Wet and unstable boat - what can we do?

Discussion in 'Powerboats' started by johnnythefish, Jan 23, 2021.

  1. johnnythefish
    Joined: May 2016
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    johnnythefish Junior Member

    This boat belongs to a friend of mine. It is ply on frame and I am not sure was built from any plans. I think the builder just sort of thumb sucked it as he went. Having said all that, the boat has sentimental value to my friend for various reasons.

    It is incredibly wet - even on a mirror calm surface you get wet - and it is also very unstable - particularly stationary - but also on the move.

    I think it might have quite a high center of gravity as it has a raised foredeck...
    But I am sure the hull shape plays a part too ....

    It is quite long and narrow...

    Does anyone have any suggestions how to improve things?

    [​IMG] [​IMG] [​IMG] [​IMG] [​IMG] [​IMG] [​IMG]
     
  2. cthippo
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    cthippo Senior Member

    Where are you getting wet from? Over the bow?
     
  3. Mr Efficiency
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    Mr Efficiency Senior Member

    It is wet and unstable, what is the good news part ? It's actually a bit of a mystery to me why it would be either of those two, the bow looks as though it would not shed water upwards on flat water, and the boat is fairly flat bottom and what beam there is, is carried well forward, though it does appear to be a fairly narrow boat. Could be too much weight built into it high up, it could be trimming too flat (does trimming the engines out make it less wet ?) It does seem a likely candidate for one of these things, I don't know whether there is anything in your part of the world similar.
    Kapten Boat Collars - the best stability & performance-aid for small boats
     
  4. Mr Efficiency
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    Mr Efficiency Senior Member

    I do think if you have some fairly hefty people standing up in that boat, at rest or underway, it is going to be a bit wobbly, if only because it is a narrow boat.
     
  5. Ad Hoc
    Joined: Oct 2008
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    Ad Hoc Naval Architect

    Your bow is too bluff.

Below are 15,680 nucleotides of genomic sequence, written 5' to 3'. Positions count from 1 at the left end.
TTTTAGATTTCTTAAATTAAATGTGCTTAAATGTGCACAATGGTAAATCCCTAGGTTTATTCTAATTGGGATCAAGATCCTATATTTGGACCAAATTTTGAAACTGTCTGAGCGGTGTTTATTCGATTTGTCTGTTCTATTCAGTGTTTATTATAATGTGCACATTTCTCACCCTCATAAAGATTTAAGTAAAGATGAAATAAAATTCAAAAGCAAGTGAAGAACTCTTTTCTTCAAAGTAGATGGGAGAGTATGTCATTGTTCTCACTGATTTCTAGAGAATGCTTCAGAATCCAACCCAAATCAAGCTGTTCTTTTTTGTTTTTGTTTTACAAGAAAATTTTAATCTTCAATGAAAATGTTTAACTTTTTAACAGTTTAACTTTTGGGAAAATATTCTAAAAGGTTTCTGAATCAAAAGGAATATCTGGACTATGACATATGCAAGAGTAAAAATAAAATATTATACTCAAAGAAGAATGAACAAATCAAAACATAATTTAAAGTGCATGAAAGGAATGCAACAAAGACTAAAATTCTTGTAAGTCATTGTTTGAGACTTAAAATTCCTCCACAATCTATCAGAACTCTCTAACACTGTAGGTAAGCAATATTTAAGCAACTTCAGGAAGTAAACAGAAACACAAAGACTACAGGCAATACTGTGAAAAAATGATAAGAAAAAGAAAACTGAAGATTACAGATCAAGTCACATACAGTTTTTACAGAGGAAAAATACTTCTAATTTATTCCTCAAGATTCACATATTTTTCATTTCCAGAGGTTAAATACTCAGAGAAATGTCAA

The angle of entrance should be much more narrow.
    It is shaped more like a displacement boat, in that sense.

    The chines, well, they are not really real chines either, look at this:
    upload_2021-1-24_8-25-33.png

    That is not promoting the flow to separate and be in a downward direction.
     
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  6. TANSL
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    TANSL Senior Member

    Since I don't think you want to change the shapes of your boat, the angle of entry, the shape of the "no" chine, solid ballast, as low as possible and towards the stern to help lift the bow, could be a solution. Move the console aft, if possible.
     
  7. Mr Efficiency
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    Mr Efficiency Senior Member

    Anopheles is a species of mosquito, and this boat is a little "skeeter" of a thing, in boats that small more than one person standing up is a problem, but I don't know why it would be wet, on flat water, it has two outboards weighing the stern down, on a quite narrow waterline of around 4 feet, the bow should not be throwing water into the air, on flat water, unless he is talking about crossing wakes. It really is a candidate for one of those boat collars, but too far way to get hold of one.
     
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  8. Mr Efficiency
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    Mr Efficiency Senior Member

    Note the heel that is evident is the picture taken from behind, and to the left of the console, looking forward ! How heavy was our photographer ?
     
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  9. cthippo
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    cthippo Senior Member